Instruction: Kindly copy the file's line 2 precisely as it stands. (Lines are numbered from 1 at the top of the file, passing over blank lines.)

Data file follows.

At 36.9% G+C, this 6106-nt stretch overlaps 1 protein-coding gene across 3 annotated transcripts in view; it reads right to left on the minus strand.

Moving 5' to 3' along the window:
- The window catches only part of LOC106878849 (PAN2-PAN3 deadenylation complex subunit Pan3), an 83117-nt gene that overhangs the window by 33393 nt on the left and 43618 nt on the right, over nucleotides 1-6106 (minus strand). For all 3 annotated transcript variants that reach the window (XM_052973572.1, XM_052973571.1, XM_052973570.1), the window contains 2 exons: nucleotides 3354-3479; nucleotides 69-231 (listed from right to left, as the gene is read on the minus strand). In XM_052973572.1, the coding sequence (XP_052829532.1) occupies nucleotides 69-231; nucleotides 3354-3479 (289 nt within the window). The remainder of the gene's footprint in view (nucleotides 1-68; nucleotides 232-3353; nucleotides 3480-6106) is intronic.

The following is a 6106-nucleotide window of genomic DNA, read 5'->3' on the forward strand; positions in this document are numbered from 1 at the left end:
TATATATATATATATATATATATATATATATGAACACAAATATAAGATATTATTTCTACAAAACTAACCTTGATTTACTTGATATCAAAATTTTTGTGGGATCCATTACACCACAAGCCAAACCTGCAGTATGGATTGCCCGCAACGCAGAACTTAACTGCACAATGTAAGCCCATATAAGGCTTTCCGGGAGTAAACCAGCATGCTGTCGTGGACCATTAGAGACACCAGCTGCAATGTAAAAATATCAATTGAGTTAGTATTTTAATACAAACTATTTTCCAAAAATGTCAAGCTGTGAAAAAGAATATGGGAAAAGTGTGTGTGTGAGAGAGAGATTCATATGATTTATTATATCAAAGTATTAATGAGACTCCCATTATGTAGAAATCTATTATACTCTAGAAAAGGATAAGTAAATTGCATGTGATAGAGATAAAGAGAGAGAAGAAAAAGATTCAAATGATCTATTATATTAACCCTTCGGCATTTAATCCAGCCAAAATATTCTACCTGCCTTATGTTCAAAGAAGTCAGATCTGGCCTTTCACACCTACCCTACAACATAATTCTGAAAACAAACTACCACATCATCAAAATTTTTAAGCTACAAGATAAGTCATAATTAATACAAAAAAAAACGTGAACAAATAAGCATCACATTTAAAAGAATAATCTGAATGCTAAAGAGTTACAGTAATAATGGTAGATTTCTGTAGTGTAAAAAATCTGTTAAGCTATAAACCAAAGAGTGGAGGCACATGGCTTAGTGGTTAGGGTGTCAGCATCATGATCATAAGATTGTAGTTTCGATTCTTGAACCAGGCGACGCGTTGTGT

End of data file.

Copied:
Moving 5' to 3' along the window: